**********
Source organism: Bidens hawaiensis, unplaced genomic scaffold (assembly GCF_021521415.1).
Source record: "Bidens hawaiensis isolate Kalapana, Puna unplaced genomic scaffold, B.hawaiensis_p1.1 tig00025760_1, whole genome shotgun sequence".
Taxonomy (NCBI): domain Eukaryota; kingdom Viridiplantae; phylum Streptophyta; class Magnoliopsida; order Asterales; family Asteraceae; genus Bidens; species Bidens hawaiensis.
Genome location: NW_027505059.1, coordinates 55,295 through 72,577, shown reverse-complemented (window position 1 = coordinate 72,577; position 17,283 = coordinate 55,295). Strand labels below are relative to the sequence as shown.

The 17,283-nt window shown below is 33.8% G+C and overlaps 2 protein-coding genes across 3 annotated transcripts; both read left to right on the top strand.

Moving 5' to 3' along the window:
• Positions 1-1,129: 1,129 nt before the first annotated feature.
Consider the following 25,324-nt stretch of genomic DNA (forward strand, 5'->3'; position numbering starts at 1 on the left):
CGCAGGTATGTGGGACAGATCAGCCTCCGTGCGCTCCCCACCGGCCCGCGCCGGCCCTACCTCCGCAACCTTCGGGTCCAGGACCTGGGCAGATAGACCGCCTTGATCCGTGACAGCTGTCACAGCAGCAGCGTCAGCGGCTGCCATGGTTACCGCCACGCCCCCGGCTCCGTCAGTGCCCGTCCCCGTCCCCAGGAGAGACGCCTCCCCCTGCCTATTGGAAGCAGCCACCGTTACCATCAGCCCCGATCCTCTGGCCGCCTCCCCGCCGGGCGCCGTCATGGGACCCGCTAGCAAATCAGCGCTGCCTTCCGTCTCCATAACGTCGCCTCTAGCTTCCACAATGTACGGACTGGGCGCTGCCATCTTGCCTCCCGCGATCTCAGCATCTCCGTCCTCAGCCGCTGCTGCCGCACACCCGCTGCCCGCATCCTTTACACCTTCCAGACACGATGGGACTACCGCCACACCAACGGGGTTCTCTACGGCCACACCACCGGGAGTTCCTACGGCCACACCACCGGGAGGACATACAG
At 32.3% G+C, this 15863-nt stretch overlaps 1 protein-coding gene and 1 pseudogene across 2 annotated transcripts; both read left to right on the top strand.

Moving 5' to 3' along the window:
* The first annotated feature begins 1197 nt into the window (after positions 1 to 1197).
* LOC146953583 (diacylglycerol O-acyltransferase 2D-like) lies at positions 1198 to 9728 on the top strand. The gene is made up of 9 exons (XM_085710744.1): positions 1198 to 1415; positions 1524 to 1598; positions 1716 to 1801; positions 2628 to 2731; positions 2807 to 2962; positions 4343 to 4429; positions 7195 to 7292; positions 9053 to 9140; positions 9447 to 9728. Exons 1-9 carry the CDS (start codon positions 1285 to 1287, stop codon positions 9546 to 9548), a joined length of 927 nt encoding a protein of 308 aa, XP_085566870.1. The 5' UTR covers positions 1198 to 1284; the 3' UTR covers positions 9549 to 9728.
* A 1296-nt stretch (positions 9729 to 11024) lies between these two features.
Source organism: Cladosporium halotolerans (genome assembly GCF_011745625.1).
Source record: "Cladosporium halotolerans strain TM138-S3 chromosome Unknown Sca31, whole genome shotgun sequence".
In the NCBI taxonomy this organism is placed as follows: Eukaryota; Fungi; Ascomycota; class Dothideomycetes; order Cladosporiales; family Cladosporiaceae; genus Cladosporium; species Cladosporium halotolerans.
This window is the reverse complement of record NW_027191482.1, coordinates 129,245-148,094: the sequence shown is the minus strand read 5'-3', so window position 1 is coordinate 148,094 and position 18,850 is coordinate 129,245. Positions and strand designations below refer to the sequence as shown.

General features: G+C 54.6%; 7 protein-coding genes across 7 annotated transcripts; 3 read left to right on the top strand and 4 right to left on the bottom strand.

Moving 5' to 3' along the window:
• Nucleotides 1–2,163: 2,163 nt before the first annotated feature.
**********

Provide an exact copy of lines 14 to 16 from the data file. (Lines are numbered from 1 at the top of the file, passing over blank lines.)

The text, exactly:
* A 1296-nt stretch (positions 9729 to 11024) lies between these two features.
Source organism: Cladosporium halotolerans (genome assembly GCF_011745625.1).
Source record: "Cladosporium halotolerans strain TM138-S3 chromosome Unknown Sca31, whole genome shotgun sequence".